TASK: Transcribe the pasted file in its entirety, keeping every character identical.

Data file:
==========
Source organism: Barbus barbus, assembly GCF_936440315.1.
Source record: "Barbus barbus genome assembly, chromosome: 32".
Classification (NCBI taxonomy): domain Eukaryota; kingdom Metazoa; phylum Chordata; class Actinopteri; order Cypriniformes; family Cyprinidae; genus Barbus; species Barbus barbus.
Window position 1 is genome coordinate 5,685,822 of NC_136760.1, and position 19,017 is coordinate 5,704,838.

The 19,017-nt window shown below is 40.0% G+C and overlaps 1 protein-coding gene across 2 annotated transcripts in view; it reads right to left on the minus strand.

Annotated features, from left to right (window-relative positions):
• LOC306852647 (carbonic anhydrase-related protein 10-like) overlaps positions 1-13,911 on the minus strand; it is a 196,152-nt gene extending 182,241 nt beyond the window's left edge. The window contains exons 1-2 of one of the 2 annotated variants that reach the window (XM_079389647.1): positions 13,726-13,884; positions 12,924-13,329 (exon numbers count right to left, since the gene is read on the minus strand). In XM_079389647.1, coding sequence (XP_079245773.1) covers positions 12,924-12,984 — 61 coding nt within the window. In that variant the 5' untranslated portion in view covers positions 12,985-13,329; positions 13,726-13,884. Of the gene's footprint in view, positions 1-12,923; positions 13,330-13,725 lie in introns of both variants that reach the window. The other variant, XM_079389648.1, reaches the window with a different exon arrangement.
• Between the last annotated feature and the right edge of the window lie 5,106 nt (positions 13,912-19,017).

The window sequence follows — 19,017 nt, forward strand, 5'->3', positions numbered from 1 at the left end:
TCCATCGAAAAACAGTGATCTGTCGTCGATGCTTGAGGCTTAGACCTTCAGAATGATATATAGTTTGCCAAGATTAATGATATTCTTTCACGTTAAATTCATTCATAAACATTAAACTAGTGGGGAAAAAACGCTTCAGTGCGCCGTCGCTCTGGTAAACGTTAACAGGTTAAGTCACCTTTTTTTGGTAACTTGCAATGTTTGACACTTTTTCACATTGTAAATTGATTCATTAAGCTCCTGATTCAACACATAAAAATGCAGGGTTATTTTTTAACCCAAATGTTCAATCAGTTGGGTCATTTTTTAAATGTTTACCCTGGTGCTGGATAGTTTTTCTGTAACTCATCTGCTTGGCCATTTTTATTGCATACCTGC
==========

Source organism: Barbus barbus, assembly GCF_936440315.1.
Source record: "Barbus barbus genome assembly, chromosome: 32".
Classification (NCBI taxonomy): domain Eukaryota; kingdom Metazoa; phylum Chordata; class Actinopteri; order Cypriniformes; family Cyprinidae; genus Barbus; species Barbus barbus.
Window position 1 is genome coordinate 5,685,822 of NC_136760.1, and position 19,017 is coordinate 5,704,838.

The 19,017-nt window shown below is 40.0% G+C and overlaps 1 protein-coding gene across 2 annotated transcripts in view; it reads right to left on the minus strand.

Annotated features, from left to right (window-relative positions):
• LOC306852647 (carbonic anhydrase-related protein 10-like) overlaps positions 1-13,911 on the minus strand; it is a 196,152-nt gene extending 182,241 nt beyond the window's left edge. The window contains exons 1-2 of one of the 2 annotated variants that reach the window (XM_079389647.1): positions 13,726-13,884; positions 12,924-13,329 (exon numbers count right to left, since the gene is read on the minus strand). In XM_079389647.1, coding sequence (XP_079245773.1) covers positions 12,924-12,984 — 61 coding nt within the window. In that variant the 5' untranslated portion in view covers positions 12,985-13,329; positions 13,726-13,884. Of the gene's footprint in view, positions 1-12,923; positions 13,330-13,725 lie in introns of both variants that reach the window. The other variant, XM_079389648.1, reaches the window with a different exon arrangement.
• Between the last annotated feature and the right edge of the window lie 5,106 nt (positions 13,912-19,017).

The window sequence follows — 19,017 nt, forward strand, 5'->3', positions numbered from 1 at the left end:
TCCATCGAAAAACAGTGATCTGTCGTCGATGCTTGAGGCTTAGACCTTCAGAATGATATATAGTTTGCCAAGATTAATGATATTCTTTCACGTTAAATTCATTCATAAACATTAAACTAGTGGGGAAAAAACGCTTCAGTGCGCCGTCGCTCTGGTAAACGTTAACAGGTTAAGTCACCTTTTTTTGGTAACTTGCAATGTTTGACACTTTTTCACATTGTAAATTGATTCATTAAGCTCCTGATTCAACACATAAAAATGCAGGGTTATTTTTTAACCCAAATGTTCAATCAGTTGGGTCATTTTTTAAATGTTTACCCTGGTGCTGGATAGTTTTTCTGTAACTCATCTGCTTGGCCATTTTTATTGCATACCTGC